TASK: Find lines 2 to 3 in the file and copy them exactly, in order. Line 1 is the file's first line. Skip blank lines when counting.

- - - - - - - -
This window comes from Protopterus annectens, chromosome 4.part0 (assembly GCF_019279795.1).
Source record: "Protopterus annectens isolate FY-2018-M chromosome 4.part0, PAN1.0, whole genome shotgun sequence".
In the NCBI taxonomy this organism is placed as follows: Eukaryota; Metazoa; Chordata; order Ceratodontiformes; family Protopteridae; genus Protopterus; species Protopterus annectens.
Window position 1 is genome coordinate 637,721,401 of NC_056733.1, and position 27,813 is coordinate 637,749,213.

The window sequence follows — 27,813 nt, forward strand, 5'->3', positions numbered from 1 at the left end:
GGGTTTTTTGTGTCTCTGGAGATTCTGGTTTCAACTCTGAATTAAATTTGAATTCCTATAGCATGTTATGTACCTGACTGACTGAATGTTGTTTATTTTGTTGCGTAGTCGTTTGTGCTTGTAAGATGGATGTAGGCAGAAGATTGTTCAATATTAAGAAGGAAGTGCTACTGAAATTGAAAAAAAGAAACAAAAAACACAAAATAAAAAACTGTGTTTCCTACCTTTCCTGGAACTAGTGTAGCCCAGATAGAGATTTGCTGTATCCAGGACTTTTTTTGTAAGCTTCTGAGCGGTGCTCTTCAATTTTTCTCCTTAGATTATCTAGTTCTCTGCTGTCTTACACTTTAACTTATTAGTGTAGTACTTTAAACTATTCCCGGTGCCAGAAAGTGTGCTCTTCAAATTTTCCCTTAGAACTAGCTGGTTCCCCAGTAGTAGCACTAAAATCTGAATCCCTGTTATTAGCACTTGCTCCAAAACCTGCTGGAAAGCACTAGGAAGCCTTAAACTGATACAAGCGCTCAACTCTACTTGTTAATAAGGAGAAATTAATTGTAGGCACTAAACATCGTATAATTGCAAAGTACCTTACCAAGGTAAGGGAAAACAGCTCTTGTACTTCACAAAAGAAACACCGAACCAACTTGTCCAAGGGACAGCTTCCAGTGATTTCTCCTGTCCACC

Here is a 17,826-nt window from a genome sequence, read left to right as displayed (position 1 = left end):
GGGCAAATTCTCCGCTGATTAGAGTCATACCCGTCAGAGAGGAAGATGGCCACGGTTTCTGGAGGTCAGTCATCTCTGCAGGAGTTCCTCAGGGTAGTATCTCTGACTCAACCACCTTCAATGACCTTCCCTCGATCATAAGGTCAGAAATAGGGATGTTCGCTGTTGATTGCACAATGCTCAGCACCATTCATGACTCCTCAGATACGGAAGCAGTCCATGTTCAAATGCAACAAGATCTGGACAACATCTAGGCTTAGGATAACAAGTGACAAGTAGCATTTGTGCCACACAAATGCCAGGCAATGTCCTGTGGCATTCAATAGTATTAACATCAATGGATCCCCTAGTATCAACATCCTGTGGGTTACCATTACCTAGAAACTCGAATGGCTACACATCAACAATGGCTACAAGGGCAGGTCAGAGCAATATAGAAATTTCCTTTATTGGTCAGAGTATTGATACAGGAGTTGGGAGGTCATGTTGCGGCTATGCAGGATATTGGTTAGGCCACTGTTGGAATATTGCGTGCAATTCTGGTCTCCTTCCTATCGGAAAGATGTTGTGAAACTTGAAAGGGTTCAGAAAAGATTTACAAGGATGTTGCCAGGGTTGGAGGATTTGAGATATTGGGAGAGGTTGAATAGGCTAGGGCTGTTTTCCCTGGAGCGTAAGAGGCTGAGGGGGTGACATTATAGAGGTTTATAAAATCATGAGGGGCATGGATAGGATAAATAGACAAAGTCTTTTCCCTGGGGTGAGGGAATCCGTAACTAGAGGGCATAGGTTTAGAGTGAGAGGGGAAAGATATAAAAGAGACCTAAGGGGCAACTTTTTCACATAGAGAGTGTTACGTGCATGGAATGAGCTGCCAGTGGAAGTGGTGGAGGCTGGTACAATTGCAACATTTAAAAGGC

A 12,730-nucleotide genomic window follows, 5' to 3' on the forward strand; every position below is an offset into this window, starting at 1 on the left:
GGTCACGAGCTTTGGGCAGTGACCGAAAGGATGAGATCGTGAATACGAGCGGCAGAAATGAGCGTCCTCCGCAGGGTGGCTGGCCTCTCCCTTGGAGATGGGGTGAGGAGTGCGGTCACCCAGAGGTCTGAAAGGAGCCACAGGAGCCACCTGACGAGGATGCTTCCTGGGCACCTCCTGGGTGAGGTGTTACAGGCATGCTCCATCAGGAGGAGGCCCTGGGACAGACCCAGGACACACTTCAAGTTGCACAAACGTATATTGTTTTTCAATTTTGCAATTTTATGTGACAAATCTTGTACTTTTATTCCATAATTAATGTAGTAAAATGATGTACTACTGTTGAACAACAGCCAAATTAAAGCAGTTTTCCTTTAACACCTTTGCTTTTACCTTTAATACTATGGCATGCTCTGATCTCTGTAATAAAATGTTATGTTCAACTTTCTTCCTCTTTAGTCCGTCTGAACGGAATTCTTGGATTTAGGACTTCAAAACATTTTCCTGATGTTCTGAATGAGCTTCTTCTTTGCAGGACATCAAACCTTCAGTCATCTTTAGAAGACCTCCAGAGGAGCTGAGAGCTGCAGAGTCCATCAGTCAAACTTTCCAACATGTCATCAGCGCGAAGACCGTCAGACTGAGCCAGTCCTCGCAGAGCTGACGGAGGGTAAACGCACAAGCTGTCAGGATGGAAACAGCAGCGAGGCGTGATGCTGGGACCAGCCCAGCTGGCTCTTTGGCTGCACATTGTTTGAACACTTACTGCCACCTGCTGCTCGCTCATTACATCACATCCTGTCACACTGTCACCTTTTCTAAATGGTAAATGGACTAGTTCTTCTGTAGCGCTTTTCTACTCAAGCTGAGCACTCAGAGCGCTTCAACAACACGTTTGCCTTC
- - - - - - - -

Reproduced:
Source record: "Protopterus annectens isolate FY-2018-M chromosome 4.part0, PAN1.0, whole genome shotgun sequence".
In the NCBI taxonomy this organism is placed as follows: Eukaryota; Metazoa; Chordata; order Ceratodontiformes; family Protopteridae; genus Protopterus; species Protopterus annectens.